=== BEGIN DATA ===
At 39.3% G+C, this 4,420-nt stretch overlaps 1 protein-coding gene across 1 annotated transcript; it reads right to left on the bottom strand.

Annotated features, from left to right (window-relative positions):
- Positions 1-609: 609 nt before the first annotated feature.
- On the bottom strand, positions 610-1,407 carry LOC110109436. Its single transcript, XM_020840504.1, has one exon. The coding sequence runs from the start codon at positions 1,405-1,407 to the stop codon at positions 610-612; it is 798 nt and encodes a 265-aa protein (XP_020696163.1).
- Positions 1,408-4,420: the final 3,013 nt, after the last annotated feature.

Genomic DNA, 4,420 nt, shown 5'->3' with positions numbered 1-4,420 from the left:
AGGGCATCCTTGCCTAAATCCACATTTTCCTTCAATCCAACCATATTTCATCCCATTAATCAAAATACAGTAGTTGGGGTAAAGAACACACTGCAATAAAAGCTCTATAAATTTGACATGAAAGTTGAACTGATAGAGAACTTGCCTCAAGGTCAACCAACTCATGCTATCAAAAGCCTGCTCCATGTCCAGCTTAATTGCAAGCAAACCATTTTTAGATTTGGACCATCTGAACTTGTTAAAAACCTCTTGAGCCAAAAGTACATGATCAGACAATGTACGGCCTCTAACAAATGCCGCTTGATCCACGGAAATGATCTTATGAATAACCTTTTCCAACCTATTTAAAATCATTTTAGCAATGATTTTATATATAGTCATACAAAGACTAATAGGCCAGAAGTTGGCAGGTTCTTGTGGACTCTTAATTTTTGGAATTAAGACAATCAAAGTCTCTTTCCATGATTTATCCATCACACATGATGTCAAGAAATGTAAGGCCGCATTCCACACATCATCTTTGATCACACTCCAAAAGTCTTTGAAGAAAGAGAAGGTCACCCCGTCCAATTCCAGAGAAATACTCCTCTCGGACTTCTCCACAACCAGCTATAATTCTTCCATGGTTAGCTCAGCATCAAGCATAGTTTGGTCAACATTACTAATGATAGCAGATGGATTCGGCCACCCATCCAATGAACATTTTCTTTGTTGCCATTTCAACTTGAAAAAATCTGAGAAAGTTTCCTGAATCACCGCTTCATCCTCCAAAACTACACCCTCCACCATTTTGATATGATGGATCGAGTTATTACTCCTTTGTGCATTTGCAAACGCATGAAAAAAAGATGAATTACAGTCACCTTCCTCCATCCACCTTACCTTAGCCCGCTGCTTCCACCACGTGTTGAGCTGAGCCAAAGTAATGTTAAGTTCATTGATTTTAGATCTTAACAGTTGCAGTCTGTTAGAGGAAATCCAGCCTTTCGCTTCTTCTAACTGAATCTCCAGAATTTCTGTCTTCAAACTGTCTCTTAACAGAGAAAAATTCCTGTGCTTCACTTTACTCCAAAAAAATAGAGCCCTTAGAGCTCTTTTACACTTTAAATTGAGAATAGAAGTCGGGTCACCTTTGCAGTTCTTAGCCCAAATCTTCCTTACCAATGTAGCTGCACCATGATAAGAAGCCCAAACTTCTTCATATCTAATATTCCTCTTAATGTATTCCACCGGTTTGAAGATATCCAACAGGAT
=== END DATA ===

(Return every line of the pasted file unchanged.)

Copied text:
At 39.3% G+C, this 4,420-nt stretch overlaps 1 protein-coding gene across 1 annotated transcript; it reads right to left on the bottom strand.

Annotated features, from left to right (window-relative positions):
- Positions 1-609: 609 nt before the first annotated feature.
- On the bottom strand, positions 610-1,407 carry LOC110109436. Its single transcript, XM_020840504.1, has one exon. The coding sequence runs from the start codon at positions 1,405-1,407 to the stop codon at positions 610-612; it is 798 nt and encodes a 265-aa protein (XP_020696163.1).
- Positions 1,408-4,420: the final 3,013 nt, after the last annotated feature.

Genomic DNA, 4,420 nt, shown 5'->3' with positions numbered 1-4,420 from the left:
AGGGCATCCTTGCCTAAATCCACATTTTCCTTCAATCCAACCATATTTCATCCCATTAATCAAAATACAGTAGTTGGGGTAAAGAACACACTGCAATAAAAGCTCTATAAATTTGACATGAAAGTTGAACTGATAGAGAACTTGCCTCAAGGTCAACCAACTCATGCTATCAAAAGCCTGCTCCATGTCCAGCTTAATTGCAAGCAAACCATTTTTAGATTTGGACCATCTGAACTTGTTAAAAACCTCTTGAGCCAAAAGTACATGATCAGACAATGTACGGCCTCTAACAAATGCCGCTTGATCCACGGAAATGATCTTATGAATAACCTTTTCCAACCTATTTAAAATCATTTTAGCAATGATTTTATATATAGTCATACAAAGACTAATAGGCCAGAAGTTGGCAGGTTCTTGTGGACTCTTAATTTTTGGAATTAAGACAATCAAAGTCTCTTTCCATGATTTATCCATCACACATGATGTCAAGAAATGTAAGGCCGCATTCCACACATCATCTTTGATCACACTCCAAAAGTCTTTGAAGAAAGAGAAGGTCACCCCGTCCAATTCCAGAGAAATACTCCTCTCGGACTTCTCCACAACCAGCTATAATTCTTCCATGGTTAGCTCAGCATCAAGCATAGTTTGGTCAACATTACTAATGATAGCAGATGGATTCGGCCACCCATCCAATGAACATTTTCTTTGTTGCCATTTCAACTTGAAAAAATCTGAGAAAGTTTCCTGAATCACCGCTTCATCCTCCAAAACTACACCCTCCACCATTTTGATATGATGGATCGAGTTATTACTCCTTTGTGCATTTGCAAACGCATGAAAAAAAGATGAATTACAGTCACCTTCCTCCATCCACCTTACCTTAGCCCGCTGCTTCCACCACGTGTTGAGCTGAGCCAAAGTAATGTTAAGTTCATTGATTTTAGATCTTAACAGTTGCAGTCTGTTAGAGGAAATCCAGCCTTTCGCTTCTTCTAACTGAATCTCCAGAATTTCTGTCTTCAAACTGTCTCTTAACAGAGAAAAATTCCTGTGCTTCACTTTACTCCAAAAAAATAGAGCCCTTAGAGCTCTTTTACACTTTAAATTGAGAATAGAAGTCGGGTCACCTTTGCAGTTCTTAGCCCAAATCTTCCTTACCAATGTAGCTGCACCATGATAAGAAGCCCAAACTTCTTCATATCTAATATTCCTCTTAATGTATTCCACCGGTTTGAAGATATCCAACAGGAT